Redis provides lightweight, scalable persistent data structures

I’ve been having quite a bit of fun with Redis, a lightweight and simple data structure server. It’s easy to install locally, but you can also get a free server from redislabs. Services such as Heroku can spin up Redis instances and use them with your Heroku-deployed Mojo applications. Read more »

More fun with the diamond operator

In The double diamond, a more secure <>, I showed how the diamond operator treated some characters as special when it tried to open the filenames in @ARGV. I used a file name that ended with a | to read the output for an external command.

Thinking about it more, I realized the problem is even worse. Opening an external command to read the output might even be useful. What if I start the filename with > to open a file for writing, but not only writing, to truncate it to? Read more »

The double diamond, a more secure <>

We’ve had the three argument open since Perl 5.6. This allows us to separate the way we want to interact with the file from the filename. There’s a place where we don’t get to choose, but Perl 5.22 might introduce a new operator to handle that. Read more »

The Data::Dumper stack smash (fixed)

Problems with data serializers was a major change to Mastering Perl. The Storable issue with malformed inputs was known for a long time but nobody much cared about it. Now it’s Data::Dumper‘s turn. Read more »

Support Mastering Perl at the Swiss Perl Workshop

If you’ve enjoyed this website, you have the chance to show your support and to help the global Perl community.

The organizers of the 2014 Swiss Perl Workshop are also trying to organize the Perl community in Switzerland. As part of that, we are running a Kickstarter campaign to fund a Mastering Perl class while I’m there. Read more »

Examining Quicksort

Earlier this year, Emma Howson posted a nice explanation of how Perl sorts a list. In short, Perl used to use quicksort and now uses mergesort. She then shows how each of those works.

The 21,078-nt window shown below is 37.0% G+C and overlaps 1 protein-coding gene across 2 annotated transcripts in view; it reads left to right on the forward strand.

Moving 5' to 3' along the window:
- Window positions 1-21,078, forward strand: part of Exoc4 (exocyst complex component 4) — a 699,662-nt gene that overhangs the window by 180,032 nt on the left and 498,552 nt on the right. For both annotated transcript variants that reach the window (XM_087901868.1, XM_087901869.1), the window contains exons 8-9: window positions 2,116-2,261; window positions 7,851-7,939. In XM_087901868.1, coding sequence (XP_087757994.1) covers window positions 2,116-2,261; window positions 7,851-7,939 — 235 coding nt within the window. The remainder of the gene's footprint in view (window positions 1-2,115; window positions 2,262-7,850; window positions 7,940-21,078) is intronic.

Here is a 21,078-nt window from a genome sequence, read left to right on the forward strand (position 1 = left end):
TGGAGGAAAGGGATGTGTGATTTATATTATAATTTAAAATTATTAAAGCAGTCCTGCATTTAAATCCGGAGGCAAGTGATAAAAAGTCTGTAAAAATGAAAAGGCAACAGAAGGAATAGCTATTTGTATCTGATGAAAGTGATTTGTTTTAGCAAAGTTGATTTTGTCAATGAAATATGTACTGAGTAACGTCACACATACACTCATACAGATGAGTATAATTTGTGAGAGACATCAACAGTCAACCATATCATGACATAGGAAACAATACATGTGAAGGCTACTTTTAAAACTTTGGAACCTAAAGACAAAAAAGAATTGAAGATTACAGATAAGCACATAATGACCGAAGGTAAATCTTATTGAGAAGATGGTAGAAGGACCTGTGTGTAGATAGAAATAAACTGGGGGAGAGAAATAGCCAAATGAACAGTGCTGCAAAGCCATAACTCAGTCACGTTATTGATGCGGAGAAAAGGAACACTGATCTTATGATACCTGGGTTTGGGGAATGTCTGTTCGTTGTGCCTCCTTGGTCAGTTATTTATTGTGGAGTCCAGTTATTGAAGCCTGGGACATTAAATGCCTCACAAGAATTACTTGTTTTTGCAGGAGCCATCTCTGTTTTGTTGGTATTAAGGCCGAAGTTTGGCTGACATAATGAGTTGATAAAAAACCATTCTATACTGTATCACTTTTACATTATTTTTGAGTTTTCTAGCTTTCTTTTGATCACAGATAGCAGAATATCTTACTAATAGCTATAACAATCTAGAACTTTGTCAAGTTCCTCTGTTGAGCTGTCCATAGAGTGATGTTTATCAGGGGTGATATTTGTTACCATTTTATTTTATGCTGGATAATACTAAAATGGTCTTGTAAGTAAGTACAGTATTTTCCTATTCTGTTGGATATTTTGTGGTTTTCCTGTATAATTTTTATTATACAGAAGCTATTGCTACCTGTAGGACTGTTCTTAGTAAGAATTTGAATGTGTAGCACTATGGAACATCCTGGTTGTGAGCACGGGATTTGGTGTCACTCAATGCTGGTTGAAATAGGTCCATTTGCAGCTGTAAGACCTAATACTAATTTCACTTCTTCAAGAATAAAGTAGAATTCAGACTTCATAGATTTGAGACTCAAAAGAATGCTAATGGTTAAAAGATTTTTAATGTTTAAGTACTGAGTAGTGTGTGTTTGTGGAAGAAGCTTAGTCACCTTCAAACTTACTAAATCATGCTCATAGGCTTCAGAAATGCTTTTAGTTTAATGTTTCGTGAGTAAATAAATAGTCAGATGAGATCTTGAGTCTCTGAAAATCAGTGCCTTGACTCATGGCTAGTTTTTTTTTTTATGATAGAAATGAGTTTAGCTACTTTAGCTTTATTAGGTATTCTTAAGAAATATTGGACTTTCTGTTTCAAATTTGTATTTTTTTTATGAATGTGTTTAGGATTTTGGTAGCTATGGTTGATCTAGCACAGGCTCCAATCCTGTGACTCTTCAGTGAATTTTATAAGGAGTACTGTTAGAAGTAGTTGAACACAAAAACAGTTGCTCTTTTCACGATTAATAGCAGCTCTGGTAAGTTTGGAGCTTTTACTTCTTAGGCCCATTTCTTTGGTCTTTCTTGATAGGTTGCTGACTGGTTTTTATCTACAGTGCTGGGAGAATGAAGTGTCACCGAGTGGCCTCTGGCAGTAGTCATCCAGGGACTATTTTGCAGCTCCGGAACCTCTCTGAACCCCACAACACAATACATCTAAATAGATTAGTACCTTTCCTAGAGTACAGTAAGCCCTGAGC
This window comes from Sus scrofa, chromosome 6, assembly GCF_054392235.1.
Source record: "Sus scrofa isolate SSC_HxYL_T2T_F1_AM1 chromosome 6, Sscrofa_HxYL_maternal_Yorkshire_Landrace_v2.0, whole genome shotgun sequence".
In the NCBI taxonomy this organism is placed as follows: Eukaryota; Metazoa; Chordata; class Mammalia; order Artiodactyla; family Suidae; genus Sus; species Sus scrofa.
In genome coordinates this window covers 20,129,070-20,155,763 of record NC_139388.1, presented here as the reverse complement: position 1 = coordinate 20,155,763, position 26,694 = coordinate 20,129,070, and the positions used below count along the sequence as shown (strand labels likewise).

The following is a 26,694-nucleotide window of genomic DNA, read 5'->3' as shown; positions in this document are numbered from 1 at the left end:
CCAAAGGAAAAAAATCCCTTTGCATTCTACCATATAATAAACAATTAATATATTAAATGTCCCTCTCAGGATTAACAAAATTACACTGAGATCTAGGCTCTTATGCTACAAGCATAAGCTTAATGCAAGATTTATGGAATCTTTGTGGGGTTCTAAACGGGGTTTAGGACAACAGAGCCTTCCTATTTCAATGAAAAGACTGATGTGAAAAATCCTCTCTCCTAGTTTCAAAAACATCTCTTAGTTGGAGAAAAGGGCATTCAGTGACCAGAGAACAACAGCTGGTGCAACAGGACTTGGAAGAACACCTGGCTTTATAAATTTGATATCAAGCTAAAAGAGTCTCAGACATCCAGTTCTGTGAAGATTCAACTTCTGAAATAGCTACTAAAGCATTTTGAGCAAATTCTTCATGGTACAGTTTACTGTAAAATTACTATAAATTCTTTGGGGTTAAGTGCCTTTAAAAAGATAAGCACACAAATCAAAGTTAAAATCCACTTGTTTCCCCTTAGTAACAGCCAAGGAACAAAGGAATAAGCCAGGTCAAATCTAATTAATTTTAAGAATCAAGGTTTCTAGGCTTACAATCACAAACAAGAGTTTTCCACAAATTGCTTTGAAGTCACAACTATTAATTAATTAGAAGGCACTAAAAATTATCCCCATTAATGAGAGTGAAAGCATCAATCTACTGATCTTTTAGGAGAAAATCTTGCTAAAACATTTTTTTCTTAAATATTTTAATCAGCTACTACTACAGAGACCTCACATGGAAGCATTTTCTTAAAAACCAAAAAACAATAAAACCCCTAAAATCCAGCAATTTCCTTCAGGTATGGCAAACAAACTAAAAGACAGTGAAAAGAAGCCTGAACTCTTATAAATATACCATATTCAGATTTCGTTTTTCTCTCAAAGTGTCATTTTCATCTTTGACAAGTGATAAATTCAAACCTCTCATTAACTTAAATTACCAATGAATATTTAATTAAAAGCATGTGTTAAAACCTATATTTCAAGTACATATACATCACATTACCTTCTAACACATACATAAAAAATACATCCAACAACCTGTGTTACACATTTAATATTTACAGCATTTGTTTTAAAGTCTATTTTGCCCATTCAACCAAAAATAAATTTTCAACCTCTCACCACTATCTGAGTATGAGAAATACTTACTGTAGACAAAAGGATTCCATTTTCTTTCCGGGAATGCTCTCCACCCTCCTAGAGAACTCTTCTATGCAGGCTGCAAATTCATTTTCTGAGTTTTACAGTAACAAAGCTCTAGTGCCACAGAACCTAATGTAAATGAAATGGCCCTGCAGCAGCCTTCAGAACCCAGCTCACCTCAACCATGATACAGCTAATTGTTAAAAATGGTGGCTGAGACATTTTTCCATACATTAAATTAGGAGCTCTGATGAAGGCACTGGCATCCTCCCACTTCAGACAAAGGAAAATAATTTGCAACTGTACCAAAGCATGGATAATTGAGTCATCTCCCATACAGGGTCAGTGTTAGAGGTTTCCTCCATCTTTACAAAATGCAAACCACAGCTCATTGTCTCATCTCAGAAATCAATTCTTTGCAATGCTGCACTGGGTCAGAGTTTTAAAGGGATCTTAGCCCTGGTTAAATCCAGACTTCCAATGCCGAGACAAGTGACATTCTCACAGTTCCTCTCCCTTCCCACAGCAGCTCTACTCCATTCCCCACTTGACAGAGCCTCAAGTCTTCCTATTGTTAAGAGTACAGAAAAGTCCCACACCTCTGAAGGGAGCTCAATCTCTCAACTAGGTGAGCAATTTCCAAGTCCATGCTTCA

I’ve never bothered to explain those in the Learning Perl class. I don’t even mention that there are different sort types or that the sort module lets you control which one you want to use. But, as someone on the path to mastery, you need to think deeply about things that you normally take for granted (and Perl lets us do some much of that). Read more »

Sub::Install has a nice interface

I didn’t mention Sub::Install in the “Dynamic Subroutines” (or maybe the Symbol Table chapter. It was worth a mention (but only that). I show readers how to define subroutines in other packages (or even the current one, I guess) by assigning to a type glob: Read more »

Download most Mastering Perl programs

The Mastering Perl Downloads page now has the named programs I’ve extracted from the book sources. This comprises most of the programs that you can run to do something, rather than all the code segments—many of which are fragments.

I wrote the book as Pod, then converted to DocBook. Despite all the advice we give people about parsing XML properly, I did the thing we tend to tell people not to do: Read more »

Naming anonymous subroutines

In the “Dynamic Subroutines” chapter, I considered adding the undocumented __ANON__ trick to give anonymous subroutines names. ysth described this in Permonks in 2003 in Named anonymous subs and later showed up in Perl Hacks #57. Although it’s undocumented, several modules use the trick. Read more »

Mastering Perl Kindle screen shots

Catalin Ciurea (CATALIN on CPAN) sent in some pictures to show what Mastering Perl looks like on a Kindle, although he doesn’t specify which device it is. It’s one of the less sophisticated ones, but I’m surprised that it looks as good as it does. I knew the body text would be find, but it looks like the code comes out nicely too. Curiously, the book is measured in time, and it looks like he’s taking longer and longer to get through it as he progresses! Read more »